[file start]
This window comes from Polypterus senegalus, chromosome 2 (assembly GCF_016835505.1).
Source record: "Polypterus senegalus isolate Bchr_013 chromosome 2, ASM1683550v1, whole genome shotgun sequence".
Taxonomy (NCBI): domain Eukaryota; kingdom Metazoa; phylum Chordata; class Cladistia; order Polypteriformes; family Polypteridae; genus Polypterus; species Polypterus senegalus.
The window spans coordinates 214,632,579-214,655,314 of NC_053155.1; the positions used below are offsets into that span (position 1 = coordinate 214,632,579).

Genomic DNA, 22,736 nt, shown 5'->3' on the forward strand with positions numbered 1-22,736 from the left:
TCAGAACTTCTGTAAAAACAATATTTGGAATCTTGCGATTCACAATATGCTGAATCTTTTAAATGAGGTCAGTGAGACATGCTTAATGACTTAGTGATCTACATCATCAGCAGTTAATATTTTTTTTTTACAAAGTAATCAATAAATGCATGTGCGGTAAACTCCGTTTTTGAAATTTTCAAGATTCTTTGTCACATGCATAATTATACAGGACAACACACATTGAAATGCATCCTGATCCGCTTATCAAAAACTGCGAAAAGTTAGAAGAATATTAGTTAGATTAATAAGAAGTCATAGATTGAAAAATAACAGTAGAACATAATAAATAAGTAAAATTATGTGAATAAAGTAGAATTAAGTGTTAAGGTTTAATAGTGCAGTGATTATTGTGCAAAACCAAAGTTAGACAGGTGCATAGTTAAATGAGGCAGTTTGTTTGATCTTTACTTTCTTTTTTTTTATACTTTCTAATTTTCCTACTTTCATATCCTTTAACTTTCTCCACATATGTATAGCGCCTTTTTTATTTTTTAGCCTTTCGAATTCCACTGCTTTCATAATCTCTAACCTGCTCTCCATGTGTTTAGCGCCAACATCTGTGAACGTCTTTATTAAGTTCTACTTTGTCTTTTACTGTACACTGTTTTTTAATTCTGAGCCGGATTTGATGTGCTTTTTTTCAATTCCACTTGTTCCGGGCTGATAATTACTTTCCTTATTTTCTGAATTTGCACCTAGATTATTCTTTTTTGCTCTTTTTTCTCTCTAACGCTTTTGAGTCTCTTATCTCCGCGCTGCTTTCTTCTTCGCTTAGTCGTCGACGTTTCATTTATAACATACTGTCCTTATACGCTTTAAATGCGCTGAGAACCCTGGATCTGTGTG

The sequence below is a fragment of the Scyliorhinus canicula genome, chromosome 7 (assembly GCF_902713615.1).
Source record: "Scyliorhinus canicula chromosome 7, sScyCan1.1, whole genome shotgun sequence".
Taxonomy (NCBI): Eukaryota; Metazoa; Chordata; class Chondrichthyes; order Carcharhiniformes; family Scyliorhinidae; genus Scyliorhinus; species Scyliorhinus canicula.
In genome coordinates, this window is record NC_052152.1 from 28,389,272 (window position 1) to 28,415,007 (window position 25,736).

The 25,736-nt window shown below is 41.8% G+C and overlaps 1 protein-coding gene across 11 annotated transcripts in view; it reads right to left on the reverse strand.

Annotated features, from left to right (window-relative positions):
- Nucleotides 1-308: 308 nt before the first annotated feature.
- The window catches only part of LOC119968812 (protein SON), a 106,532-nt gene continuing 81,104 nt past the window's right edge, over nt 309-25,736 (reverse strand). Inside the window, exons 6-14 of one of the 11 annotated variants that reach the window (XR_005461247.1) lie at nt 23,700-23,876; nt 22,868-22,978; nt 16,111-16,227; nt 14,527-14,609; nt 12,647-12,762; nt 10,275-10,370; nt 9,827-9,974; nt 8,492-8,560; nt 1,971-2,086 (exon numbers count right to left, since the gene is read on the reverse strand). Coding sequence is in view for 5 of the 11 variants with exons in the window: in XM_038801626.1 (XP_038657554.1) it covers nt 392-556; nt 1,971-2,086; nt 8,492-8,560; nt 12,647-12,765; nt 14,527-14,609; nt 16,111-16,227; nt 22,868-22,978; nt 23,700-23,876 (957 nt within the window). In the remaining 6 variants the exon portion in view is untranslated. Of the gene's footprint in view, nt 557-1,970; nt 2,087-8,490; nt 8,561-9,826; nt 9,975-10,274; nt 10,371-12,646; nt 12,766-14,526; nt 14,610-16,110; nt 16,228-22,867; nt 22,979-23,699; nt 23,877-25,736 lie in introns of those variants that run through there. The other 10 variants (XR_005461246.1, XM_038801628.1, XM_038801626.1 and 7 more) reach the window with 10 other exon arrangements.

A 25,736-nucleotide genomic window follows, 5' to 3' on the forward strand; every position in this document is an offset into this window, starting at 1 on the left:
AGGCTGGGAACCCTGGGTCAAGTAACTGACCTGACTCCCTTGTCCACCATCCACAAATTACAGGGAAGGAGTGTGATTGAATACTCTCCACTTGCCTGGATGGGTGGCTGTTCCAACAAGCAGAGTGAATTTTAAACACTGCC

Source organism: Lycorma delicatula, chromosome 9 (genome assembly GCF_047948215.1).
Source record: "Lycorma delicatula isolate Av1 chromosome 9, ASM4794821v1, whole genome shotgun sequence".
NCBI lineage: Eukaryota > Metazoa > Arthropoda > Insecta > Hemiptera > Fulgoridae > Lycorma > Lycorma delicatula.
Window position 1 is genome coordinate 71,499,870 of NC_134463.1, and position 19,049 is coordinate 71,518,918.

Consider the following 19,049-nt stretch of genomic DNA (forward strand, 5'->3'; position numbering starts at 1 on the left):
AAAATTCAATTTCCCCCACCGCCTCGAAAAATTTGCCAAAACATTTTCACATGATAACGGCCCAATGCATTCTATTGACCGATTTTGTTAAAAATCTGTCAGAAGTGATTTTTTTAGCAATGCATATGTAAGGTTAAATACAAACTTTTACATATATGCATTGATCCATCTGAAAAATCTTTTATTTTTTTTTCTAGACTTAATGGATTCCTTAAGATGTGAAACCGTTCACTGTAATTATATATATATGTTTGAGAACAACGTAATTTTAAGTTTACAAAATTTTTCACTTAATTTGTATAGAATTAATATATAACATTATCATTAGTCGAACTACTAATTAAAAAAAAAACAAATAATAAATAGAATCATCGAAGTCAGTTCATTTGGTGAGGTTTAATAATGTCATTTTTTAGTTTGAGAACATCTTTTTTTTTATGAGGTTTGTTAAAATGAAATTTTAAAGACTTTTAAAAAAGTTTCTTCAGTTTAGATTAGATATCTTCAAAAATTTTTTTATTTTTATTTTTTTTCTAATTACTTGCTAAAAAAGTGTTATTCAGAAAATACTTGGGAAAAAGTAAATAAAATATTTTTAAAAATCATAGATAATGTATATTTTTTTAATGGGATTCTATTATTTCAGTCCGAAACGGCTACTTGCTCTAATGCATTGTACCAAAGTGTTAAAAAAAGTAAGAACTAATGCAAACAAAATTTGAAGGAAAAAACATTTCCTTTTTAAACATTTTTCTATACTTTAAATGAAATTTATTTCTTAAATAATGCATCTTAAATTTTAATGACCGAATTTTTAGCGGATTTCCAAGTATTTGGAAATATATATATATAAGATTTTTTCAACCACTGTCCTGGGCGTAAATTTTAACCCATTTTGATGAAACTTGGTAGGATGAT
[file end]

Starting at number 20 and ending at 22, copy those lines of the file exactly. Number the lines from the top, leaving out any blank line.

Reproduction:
Window position 1 is genome coordinate 71,499,870 of NC_134463.1, and position 19,049 is coordinate 71,518,918.

Consider the following 19,049-nt stretch of genomic DNA (forward strand, 5'->3'; position numbering starts at 1 on the left):
AAAATTCAATTTCCCCCACCGCCTCGAAAAATTTGCCAAAACATTTTCACATGATAACGGCCCAATGCATTCTATTGACCGATTTTGTTAAAAATCTGTCAGAAGTGATTTTTTTAGCAATGCATATGTAAGGTTAAATACAAACTTTTACATATATGCATTGATCCATCTGAAAAATCTTTTATTTTTTTTTCTAGACTTAATGGATTCCTTAAGATGTGAAACCGTTCACTGTAATTATATATATATGTTTGAGAACAACGTAATTTTAAGTTTACAAAATTTTTCACTTAATTTGTATAGAATTAATATATAACATTATCATTAGTCGAACTACTAATTAAAAAAAAAACAAATAATAAATAGAATCATCGAAGTCAGTTCATTTGGTGAGGTTTAATAATGTCATTTTTTAGTTTGAGAACATCTTTTTTTTTATGAGGTTTGTTAAAATGAAATTTTAAAGACTTTTAAAAAAGTTTCTTCAGTTTAGATTAGATATCTTCAAAAATTTTTTTATTTTTATTTTTTTTCTAATTACTTGCTAAAAAAGTGTTATTCAGAAAATACTTGGGAAAAAGTAAATAAAATATTTTTAAAAATCATAGATAATGTATATTTTTTTAATGGGATTCTATTATTTCAGTCCGAAACGGCTACTTGCTCTAATGCATTGTACCAAAGTGTTAAAAAAAGTAAGAACTAATGCAAACAAAATTTGAAGGAAAAAACATTTCCTTTTTAAACATTTTTCTATACTTTAAATGAAATTTATTTCTTAAATAATGCATCTTAAATTTTAATGACCGAATTTTTAGCGGATTTCCAAGTATTTGGAAATATATATATATAAGATTTTTTCAACCACTGTCCTGGGCGTAAATTTTAACCCATTTTGATGAAACTTGGTAGGATGAT